Waiting to become Canadian: Citizenship ceremonies delayed by judge shortage

The Trudeau government's failure to fill vacant citizenship judge positions is increasing delays for those seeking Canadian citizenship.

Lawyers say complicated citizenship cases can now take up to 4 years to close

Immigrants who have been approved to become Canadians are being told to wait because there is a shortage of citizenship judges. (Sarah MacMillan/CBC)

The federal government's failure to fill vacant citizenship judge appointments is increasing wait times across the country for those who want to become Canadian citizens, CBC News has learned.

Lawyers say wait times for more complicated citizenship cases have been getting worse. They also say the shortage of citizenship judges is also affecting those with uncomplicated applications.

"There are people in Edmonton that have been waiting months just for the grant of citizenship," said Vance Langford, a Calgary immigration lawyer and president of the Canadian Bar Association's immigration section.

"They have met the requirements, they've been notified that they have been approved and they have been waiting simply for the ceremony so that a judge can grant them citizenship, and that is taking many months and it is due to a lack of judges being available."

Immigration Minister John McCallum said the government is identifying candidates to fill the position now.

"I know that for some citizenship ceremonies we have, on occasion, had other people officiating, so I think we're managing. Obviously it would be better when we have our full complement, but I think that will come fairly soon," he said.

The problem centres on the Liberal government's appointment process. In its first year in office, it has accumulated a backlog of more than 300 appointments that are either vacant or occupied by someone whose appointment is past its expiry date.

The government says the delay is in part the result of its decision to introduce a more balanced, merit-based appointment system.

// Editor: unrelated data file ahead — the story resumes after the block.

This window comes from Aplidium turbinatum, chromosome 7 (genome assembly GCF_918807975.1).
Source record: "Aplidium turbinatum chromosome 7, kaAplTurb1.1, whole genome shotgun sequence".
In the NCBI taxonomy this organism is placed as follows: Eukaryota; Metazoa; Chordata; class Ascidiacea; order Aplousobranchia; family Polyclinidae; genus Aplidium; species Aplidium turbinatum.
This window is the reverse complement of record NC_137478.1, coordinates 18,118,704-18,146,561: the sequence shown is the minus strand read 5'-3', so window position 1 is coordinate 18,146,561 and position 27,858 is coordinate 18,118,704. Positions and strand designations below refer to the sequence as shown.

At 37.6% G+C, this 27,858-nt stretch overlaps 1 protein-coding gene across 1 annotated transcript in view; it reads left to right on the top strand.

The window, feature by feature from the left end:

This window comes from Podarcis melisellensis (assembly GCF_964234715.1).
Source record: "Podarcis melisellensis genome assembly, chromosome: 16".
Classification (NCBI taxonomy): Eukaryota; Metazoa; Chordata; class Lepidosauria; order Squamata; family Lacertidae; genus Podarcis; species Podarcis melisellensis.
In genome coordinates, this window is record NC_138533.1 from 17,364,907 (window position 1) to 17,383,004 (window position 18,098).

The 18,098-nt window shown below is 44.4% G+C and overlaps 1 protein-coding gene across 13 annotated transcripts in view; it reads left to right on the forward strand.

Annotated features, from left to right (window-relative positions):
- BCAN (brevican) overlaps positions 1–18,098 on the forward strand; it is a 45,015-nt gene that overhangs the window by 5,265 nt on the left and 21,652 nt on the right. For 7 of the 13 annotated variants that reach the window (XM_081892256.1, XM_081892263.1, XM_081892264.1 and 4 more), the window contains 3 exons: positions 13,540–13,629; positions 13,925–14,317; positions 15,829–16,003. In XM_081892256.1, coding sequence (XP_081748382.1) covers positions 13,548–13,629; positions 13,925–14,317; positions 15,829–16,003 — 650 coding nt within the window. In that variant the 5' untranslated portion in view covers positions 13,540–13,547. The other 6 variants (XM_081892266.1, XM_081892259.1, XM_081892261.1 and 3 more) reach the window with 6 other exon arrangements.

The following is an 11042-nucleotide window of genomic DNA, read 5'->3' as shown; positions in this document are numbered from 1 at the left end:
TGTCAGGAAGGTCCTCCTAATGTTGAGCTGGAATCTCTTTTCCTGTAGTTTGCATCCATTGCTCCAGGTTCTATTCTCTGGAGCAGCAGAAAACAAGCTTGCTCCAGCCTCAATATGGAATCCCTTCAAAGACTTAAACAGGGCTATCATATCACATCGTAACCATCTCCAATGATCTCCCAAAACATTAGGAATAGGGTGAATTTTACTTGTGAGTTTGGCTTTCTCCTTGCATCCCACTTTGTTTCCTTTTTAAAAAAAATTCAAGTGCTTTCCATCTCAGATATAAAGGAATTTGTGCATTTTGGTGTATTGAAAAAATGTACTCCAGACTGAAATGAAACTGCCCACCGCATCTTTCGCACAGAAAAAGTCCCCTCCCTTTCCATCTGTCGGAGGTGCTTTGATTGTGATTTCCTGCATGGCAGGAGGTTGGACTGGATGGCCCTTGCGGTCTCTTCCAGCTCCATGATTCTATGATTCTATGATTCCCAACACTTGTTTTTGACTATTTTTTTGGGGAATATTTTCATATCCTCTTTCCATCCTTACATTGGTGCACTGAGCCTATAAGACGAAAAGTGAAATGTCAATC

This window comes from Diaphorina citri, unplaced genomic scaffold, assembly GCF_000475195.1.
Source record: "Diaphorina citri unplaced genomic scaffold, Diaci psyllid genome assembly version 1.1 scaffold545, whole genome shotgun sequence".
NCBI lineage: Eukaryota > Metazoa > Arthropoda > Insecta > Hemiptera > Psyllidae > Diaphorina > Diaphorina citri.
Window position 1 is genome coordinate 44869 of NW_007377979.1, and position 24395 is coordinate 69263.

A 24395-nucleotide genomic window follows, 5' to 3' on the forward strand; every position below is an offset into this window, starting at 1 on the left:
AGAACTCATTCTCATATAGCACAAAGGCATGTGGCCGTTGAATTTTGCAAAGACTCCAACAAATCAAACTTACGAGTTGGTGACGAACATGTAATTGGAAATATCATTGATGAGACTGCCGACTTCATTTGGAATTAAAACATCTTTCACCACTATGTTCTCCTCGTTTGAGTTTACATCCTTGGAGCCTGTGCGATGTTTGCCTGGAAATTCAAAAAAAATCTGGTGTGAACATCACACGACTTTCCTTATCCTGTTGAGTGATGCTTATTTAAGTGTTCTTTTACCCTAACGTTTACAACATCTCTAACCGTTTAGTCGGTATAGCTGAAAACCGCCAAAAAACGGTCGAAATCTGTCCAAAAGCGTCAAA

However, critics accuse Prime Minister Justin Trudeau's government of "paralysis" when it comes to making decisions and describe the vacancies as a crisis in administrative law.

New judges appointed

On Thursday, Justice Minister Jody Wilson-Raybould filled some of those vacancies, appointing 24 new judges across the country, in addition to Monday's appointment of Newfoundland Judge Malcolm Rowe to the Supreme Court of Canada.

Natural Resources Minister Jim Carr also announced the appointment of four part-time members to the National Energy Board.

However, the government has not appointed a single citizenship judge since it came to power. The number of judges available to decide more complicated citizenship applications or to preside over citizenship ceremonies has dropped from 26 in September 2015 to 13.

In addition, the terms for two of the remaining 13 are due to expire within the next 60 days. Normally, citizenship judges stop being assigned new cases 60 days before their appointments expire to allow them to finish writing their decisions.

The government's website also indicates processing times have increased.

Immigration, Refugees and Citizenship Minister John McCallum acknowledges there are vacant citizenship judge positions, but says the government is working to fill them. (CBC)